Links Between Marijuana Use and Testicular Cancer

Links Between Marijuana Use and Testicular Cancer

Links Between Marijuana Use and Testicular Cancer

Links Between Marijuana Use and Testicular CancerTesticular cancer is the general term for a highly treatable form of cancer that originates within either one of the two testes, paired organs that play an essential role in male reproductive and hormonal health. There are two major subtypes of this disease: cancers called seminomas and a group of four different cancers known collectively as non-seminomas. Current scientific evidence indicates the presence of a link between marijuana use and the development of testicular cancer; in many cases, marijuana users with testicular cancer develop relatively severe forms of the disease.

Background Information

The testicles are simultaneously part of the male reproductive system and the hormone-producing endocrine system. In their role as part of the reproductive system, they produce the sperm required to fertilize female eggs. In their role as part of the endocrine system, they produce the hormones testosterone and dihydrotestosterone (DHT), which create the chemical changes required for development of the secondary sexual characteristics (facial hair growth, deepening of the speaking voice, etc.) that define male physical maturity. Sperm is produced in cells in the testicles called germ cells (counterpart germ cells in the female reproductive system produce eggs).

Testicular Cancer Basics

Over 90 percent of testicular cancer begins in the sperm-producing germ cells, the American Cancer Society reports. Seminomas are relatively slow-growing germ cell cancers. Doctors refer to the vast majority of seminomas as classical seminomas; these cancers typically appear in the two-decade span between a man’s mid-20s and mid-40s. All other seminoma tumors are known as spermatocytic seminomas; these uncommon cancers usually appear in men in their 60s, grow more slowly than classical seminomas, and have less of a tendency than classical seminomas to spread from the testicles to other parts of the body.

Non-seminomas also form in the sperm-producing germ cells. They come in four main forms, known respectively as yolk sac carcinomas, embryonal carcinomas, teratomas, and choriocarcinomas. In most cases, non-seminoma tumors contain at least two of these cancers; however, in some cases, they contain only a single type of cancerous cell. Doctors refer to non-seminomas that contain two or more types of cancer cells as mixed germ cell tumors. Generally speaking, non-seminomas develop more quickly than seminomas, and also have a greater chance of escaping from the testicles and spreading their malignant cells to other parts of the body. Embryonal carcinomas are more common than the other non-seminomas; choriocarcinomas typically have the greatest chance of spreading aggressively and invading bone tissue or vital organs such as the brain and lungs.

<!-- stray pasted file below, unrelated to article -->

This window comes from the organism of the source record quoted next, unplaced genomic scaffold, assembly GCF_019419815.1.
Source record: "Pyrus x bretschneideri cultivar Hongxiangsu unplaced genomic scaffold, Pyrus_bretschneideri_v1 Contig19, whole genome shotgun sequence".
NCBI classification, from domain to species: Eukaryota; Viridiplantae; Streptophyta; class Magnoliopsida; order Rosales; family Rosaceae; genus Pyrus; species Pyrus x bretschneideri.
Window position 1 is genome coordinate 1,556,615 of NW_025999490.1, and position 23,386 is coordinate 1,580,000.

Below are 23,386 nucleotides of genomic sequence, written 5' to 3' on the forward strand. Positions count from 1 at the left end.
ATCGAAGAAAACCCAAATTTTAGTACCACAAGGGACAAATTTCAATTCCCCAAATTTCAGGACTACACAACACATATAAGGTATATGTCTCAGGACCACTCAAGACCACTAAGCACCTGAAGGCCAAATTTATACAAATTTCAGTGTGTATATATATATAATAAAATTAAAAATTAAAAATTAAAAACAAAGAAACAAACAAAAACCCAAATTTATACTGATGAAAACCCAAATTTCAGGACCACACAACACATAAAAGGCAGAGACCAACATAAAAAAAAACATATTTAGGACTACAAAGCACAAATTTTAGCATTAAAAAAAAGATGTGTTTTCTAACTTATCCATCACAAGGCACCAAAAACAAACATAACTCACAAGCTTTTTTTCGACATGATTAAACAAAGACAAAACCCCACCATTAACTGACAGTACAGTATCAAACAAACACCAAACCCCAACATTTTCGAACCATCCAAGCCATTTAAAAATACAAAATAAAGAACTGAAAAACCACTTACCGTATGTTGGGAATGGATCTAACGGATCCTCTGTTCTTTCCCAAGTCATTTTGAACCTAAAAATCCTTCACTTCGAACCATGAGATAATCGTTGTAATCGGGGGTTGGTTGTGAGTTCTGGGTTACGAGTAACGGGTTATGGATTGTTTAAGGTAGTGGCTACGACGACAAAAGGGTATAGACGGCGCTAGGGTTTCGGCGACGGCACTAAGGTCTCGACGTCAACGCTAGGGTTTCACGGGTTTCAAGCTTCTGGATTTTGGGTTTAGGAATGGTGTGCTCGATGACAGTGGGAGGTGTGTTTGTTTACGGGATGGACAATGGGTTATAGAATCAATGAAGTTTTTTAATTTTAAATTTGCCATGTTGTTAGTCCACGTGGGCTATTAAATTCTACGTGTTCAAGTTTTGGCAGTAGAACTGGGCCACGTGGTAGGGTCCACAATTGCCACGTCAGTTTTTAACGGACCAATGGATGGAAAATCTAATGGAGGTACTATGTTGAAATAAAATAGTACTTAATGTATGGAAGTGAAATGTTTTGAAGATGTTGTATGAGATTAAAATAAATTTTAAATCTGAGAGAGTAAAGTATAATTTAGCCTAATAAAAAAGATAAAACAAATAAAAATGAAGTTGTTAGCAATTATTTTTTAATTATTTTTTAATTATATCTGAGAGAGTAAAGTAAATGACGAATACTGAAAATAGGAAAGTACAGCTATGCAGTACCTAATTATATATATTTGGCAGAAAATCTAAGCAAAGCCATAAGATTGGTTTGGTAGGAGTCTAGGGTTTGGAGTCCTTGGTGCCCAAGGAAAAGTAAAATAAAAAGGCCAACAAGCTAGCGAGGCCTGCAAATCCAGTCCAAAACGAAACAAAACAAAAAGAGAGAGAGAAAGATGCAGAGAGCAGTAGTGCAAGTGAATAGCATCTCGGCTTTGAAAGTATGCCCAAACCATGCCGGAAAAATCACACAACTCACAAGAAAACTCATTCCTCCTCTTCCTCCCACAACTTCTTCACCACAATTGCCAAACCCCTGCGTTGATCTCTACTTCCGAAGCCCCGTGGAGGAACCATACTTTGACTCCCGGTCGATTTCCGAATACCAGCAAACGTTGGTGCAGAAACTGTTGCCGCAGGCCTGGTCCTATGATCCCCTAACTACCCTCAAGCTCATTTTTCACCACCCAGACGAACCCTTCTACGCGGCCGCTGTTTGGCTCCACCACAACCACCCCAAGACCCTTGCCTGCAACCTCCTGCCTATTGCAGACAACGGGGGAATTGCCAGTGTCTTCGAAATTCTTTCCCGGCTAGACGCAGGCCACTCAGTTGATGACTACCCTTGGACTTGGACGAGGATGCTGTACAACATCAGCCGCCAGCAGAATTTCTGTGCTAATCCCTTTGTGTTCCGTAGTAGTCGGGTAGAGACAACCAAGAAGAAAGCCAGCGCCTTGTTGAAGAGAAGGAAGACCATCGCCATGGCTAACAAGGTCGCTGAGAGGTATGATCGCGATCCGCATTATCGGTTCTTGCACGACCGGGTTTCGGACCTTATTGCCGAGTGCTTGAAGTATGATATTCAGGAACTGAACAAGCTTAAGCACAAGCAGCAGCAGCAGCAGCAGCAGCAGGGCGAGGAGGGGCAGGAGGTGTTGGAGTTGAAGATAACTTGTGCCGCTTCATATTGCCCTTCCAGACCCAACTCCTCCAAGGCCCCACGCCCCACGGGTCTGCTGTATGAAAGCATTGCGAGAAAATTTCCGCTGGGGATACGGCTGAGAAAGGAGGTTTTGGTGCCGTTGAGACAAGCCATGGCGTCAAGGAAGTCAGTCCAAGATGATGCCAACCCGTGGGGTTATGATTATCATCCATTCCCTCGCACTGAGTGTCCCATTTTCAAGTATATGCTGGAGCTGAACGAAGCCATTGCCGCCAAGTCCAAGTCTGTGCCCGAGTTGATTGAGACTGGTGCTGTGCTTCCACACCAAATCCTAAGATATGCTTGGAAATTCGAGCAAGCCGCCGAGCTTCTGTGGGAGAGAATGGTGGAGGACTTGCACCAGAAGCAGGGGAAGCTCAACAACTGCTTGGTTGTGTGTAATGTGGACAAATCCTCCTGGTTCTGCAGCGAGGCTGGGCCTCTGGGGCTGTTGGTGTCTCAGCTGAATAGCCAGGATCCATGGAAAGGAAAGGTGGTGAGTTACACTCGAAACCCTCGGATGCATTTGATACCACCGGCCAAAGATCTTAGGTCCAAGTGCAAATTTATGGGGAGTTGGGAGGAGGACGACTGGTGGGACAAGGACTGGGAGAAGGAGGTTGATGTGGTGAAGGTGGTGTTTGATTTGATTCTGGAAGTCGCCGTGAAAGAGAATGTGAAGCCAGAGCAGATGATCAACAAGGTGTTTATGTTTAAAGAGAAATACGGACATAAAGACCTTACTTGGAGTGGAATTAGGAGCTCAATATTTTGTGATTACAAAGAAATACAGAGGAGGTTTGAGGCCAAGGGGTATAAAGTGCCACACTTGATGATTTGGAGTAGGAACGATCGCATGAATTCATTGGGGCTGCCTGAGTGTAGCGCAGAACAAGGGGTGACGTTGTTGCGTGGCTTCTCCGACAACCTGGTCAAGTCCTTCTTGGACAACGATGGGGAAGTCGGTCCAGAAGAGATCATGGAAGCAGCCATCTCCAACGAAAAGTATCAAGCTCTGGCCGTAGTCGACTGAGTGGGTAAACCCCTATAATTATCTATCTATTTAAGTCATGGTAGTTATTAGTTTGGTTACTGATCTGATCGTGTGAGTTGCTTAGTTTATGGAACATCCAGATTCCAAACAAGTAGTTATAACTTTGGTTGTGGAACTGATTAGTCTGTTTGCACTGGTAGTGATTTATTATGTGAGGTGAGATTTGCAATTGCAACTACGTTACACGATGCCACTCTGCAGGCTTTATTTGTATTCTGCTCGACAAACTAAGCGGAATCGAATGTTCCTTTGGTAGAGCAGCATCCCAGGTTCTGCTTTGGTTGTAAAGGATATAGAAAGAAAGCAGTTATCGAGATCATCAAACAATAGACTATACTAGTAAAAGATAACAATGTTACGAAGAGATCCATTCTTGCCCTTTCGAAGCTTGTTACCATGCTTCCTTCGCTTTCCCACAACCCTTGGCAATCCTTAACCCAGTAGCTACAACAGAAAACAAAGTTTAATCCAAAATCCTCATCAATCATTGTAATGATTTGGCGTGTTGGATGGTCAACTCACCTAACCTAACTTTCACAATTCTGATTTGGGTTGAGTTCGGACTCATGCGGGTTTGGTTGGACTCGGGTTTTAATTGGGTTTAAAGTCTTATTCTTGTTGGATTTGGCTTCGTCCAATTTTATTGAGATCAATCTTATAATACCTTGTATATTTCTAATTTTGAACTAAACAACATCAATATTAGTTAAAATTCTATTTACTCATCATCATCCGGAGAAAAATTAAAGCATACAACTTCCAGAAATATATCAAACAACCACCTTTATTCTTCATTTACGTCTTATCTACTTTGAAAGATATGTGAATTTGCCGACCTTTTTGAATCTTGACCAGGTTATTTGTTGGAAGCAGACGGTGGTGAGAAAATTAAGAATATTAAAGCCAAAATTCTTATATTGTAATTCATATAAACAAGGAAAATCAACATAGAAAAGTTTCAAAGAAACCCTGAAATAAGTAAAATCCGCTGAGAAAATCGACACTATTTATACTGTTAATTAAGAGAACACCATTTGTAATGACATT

Potential Link to Marijuana Use

In 2012, researchers from the University of Southern California in Los Angeles released the results of a study that examined the rate of testicular cancer in men who use various types of recreational drugs. They concluded that men with a history of marijuana use develop some form of testicular cancer about twice as often as men who don’t have a history of any form of recreational drug use. By comparison, men with a history of cocaine use actually develop testicular cancer less frequently than men who don’t have a drug use history. The types of testicular cancer found in marijuana-using men are typically some form of unmixed non-seminoma tumor, or mixed tumors that contain more than one form of non-seminoma cell. As noted previously, these types of cancer usually grow more quickly and spread more easily than seminoma testicular tumors.

The type of study used to uncover the link between marijuana use and testicular cancer is known as a case-control study. Case-control studies don’t provide direct proof of a causal connection between two different health factors; instead, they note statistical connections between factors that may or may not have a causal connection. In real-world terms, this means that no one can claim that the USC study proves, or attempts to prove, that marijuana use causes testicular cancer. In order to draw that kind of conclusion, researchers would need to conduct other types of studies designed specifically to prove a causal connection. With this caveat in mind, the authors of the study note that their study is the third such study to demonstrate a potential link between marijuana intake and some form of testicular cancer.

If such a link does exist, some researchers believe that it may stem from the potential of marijuana’s active ingredient, THC (tetrahydrocannabinol), to alter sperm production inside the testicles’ gram cells. This potential exists because THC molecules can access cell receptors on the surfaces of gram cells called endocannabinoid receptors. Inside the brain, THC’s ability to access the same type of receptor accounts for marijuana’s mind-altering effects. Currently, doctors and researchers don’t fully understand what THC may or may not do when it accesses endocannabinoid receptors in the testicles.

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